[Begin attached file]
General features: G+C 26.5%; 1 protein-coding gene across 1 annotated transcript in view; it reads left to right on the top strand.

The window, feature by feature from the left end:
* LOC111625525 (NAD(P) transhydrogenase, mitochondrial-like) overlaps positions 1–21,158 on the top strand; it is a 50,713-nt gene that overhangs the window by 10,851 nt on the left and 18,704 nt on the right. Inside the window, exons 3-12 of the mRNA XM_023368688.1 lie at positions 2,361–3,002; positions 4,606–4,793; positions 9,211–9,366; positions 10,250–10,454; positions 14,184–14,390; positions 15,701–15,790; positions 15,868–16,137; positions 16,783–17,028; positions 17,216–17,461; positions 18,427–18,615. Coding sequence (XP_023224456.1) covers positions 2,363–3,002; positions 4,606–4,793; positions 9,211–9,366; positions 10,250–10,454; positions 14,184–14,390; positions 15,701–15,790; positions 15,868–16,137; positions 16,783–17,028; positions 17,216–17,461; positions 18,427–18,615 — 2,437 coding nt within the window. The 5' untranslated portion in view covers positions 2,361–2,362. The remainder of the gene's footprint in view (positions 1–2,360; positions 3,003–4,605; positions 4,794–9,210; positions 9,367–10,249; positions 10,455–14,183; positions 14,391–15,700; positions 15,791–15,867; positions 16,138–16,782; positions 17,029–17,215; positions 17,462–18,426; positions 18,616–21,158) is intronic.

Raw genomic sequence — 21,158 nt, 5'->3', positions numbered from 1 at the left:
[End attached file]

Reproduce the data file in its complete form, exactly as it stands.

General features: G+C 26.5%; 1 protein-coding gene across 1 annotated transcript in view; it reads left to right on the top strand.

The window, feature by feature from the left end:
* LOC111625525 (NAD(P) transhydrogenase, mitochondrial-like) overlaps positions 1–21,158 on the top strand; it is a 50,713-nt gene that overhangs the window by 10,851 nt on the left and 18,704 nt on the right. Inside the window, exons 3-12 of the mRNA XM_023368688.1 lie at positions 2,361–3,002; positions 4,606–4,793; positions 9,211–9,366; positions 10,250–10,454; positions 14,184–14,390; positions 15,701–15,790; positions 15,868–16,137; positions 16,783–17,028; positions 17,216–17,461; positions 18,427–18,615. Coding sequence (XP_023224456.1) covers positions 2,363–3,002; positions 4,606–4,793; positions 9,211–9,366; positions 10,250–10,454; positions 14,184–14,390; positions 15,701–15,790; positions 15,868–16,137; positions 16,783–17,028; positions 17,216–17,461; positions 18,427–18,615 — 2,437 coding nt within the window. The 5' untranslated portion in view covers positions 2,361–2,362. The remainder of the gene's footprint in view (positions 1–2,360; positions 3,003–4,605; positions 4,794–9,210; positions 9,367–10,249; positions 10,455–14,183; positions 14,391–15,700; positions 15,791–15,867; positions 16,138–16,782; positions 17,029–17,215; positions 17,462–18,426; positions 18,616–21,158) is intronic.

Raw genomic sequence — 21,158 nt, 5'->3', positions numbered from 1 at the left: